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Portrait of Count Rastrelli painted by Pietro Rotari

Francesco Bartolomeo Rastrelli (Russian: Франче́ско Бартоломе́о (Варфоломе́й Варфоломеевич) Растрелли) (1700 in Paris, Kingdom of France — 29 April 1771 in Saint Petersburg, Russian Empire) was an Italian architect who worked mainly in Russia. He developed an easily recognizable style of Late Baroque, both sumptuous and majestic. His major works, including the Winter Palace in Saint Petersburg and the Catherine Palace in Tsarskoye Selo, are famed for extravagant luxury and opulence of decoration.[1]

BiographyEdit

In 1716, Bartolomeo moved to Saint Petersburg, Russia, accompanying his father, Italian sculptor Carlo Bartolomeo Rastrelli (1675–1744).[1] His ambition was to combine the latest Italian architectural fashion with traditions of the Muscovite baroque style. The first important commission came in 1721 when he was asked to build a palace for Prince Demetre Cantemir, former ruler of Moldavia.

He was appointed to the post of senior court architect in 1730. His works found favour with female monarchs of his time, so he retained this post throughout the reigns of Empresses Anna (1730–1740) and Elizabeth (1741–1762).

Rastrelli's last and most ambitious project was the Smolny Convent in St. Petersburg where Empress Elizabeth was to spend the rest of her life. The projected bell-tower was to become the tallest building in St Petersburg and all of Russia. Elizabeth's death in 1762 prevented Rastrelli from completing this grand design.[1]

The new empress, Catherine II, dismissed baroque architecture as an old-fashioned "whipped cream", and the aged architect had to retire to Courland where he supervised the completion and decoration of the ducal palaces.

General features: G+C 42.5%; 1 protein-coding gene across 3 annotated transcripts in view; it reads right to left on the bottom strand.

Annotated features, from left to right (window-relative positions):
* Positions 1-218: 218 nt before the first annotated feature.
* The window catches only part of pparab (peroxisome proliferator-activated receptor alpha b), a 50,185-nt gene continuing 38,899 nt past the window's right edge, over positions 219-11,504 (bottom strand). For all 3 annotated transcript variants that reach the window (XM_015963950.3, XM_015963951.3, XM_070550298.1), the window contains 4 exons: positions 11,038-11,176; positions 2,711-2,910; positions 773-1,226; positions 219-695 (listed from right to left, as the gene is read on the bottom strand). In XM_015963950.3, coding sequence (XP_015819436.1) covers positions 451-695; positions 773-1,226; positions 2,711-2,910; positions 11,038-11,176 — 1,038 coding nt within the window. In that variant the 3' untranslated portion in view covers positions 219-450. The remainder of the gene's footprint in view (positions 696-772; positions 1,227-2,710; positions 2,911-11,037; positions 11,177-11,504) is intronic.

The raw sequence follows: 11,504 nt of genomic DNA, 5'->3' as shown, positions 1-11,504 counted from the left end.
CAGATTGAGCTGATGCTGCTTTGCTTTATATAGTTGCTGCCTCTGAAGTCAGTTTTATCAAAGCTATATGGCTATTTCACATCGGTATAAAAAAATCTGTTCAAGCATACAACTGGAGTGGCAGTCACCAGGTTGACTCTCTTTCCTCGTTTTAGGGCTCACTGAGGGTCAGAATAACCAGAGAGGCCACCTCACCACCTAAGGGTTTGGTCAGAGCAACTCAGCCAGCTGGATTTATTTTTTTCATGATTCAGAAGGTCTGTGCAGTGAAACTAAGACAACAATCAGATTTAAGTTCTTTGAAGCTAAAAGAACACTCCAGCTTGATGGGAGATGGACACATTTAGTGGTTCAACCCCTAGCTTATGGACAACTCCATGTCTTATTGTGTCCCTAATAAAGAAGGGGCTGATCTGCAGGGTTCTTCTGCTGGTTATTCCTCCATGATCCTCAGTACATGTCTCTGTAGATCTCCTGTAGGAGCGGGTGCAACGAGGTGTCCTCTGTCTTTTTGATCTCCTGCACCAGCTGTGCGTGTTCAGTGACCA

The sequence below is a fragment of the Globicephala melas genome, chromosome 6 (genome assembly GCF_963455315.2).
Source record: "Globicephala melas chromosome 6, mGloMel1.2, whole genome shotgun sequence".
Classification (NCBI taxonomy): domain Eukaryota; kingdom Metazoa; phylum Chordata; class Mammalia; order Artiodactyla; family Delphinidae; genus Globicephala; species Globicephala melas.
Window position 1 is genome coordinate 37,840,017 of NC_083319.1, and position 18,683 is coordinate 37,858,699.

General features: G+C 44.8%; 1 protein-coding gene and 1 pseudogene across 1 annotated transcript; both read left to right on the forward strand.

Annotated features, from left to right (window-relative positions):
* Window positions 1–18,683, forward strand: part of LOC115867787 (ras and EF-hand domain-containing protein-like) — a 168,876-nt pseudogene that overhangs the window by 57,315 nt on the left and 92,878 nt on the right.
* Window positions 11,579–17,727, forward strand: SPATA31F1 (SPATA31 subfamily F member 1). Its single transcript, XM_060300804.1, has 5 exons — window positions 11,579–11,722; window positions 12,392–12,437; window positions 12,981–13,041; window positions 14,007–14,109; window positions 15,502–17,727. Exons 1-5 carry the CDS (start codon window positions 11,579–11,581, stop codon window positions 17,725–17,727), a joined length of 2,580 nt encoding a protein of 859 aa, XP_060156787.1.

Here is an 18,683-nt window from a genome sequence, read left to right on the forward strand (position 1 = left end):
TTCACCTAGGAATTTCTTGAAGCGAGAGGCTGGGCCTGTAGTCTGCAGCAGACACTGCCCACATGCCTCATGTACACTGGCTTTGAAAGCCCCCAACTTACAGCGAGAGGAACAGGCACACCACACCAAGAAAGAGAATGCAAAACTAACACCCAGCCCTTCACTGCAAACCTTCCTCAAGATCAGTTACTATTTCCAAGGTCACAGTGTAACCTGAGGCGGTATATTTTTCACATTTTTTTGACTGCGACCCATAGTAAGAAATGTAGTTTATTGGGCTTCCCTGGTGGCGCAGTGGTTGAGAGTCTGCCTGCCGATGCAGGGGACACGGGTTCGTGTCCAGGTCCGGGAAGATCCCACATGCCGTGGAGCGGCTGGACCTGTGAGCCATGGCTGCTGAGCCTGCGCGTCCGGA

His last years were spent in obscure commerce with Italian art-dealers. He was elected to the Imperial Academy of Arts several months before his death.[1] A square in front of the Smolny Convent has borne Rastrelli's name since 1923. He is the subject of a composition, Rastrelli in Saint Petersburg, written in 2000 by Italian composer Lorenzo Ferrero.

Ten extant buildings by RastrelliEdit

# Image Name Location Date
1   Rundāle Palace Pilsrundāle near Bauska
  Latvia
1736—1740
1764—1767
2   Jelgava Palace Jelgava
  Latvia
1738—1740
1763—1772
3   Peterhof Palace Peterhof near St. Petersburg
  Russia
1747—1755
  Peterhof Palace Chapels Peterhof near St. Petersburg
  Russia
1747—1751
4   Saint Andrew's Church Kiev
  Ukraine
1748—1767
5   Smolny Convent St. Petersburg
  Russia
1748—1764
6   Vorontsov Palace St. Petersburg
  Russia
1749—1757
7   Catherine Palace Tsarskoe Selo (Pushkin)
  Russia
1752—1756
  Hermitage Pavilion Tsarskoe Selo (Pushkin)
  Russia
1749
8   Mariyinsky Palace Kiev
  Ukraine
1752
1870
9   Stroganov Palace St. Petersburg
  Russia
1753—1754
10   Winter Palace St. Petersburg
  Russia
1754—1762[2]

Boris Vipper has speculated that Rastrelli's last (and unfinished) design was for the Neoclassical Zaļenieki Manor near Mitava.

Demolished buildingsEdit

# Image Name Notes Location Date
1   Annenhof Built of wood, replaced by Catherine Palace (Moscow) Lefortovo District, Moscow
  Russia
1731
displaced 1736
burnt down 1746
2   Anna's Winter Palace Replaced by Winter Palace Saint Petersburg
  Russia
1732—1735
demolished 1754
3   Summer Palace Built of wood, replaced by Saint Michael's Castle Saint Petersburg
  Russia
1741—1744
demolished 1797
4   Winter Kremlin Palace Replaced by Grand Kremlin Palace Moscow Kremlin
  Russia
1747—1756
rebuilt 1798
demolished 1837

ReferencesEdit

  1. ^ a b c d Bartolomeo Francesco Rastrelli. Encyclopædia Britannica
  2. ^ Ring, Trudy; Watson, Noelle; Schellinger, Paul (28 October 2013). Northern Europe: International Dictionary of Historic Places. ISBN 9781136639449.

External linksEdit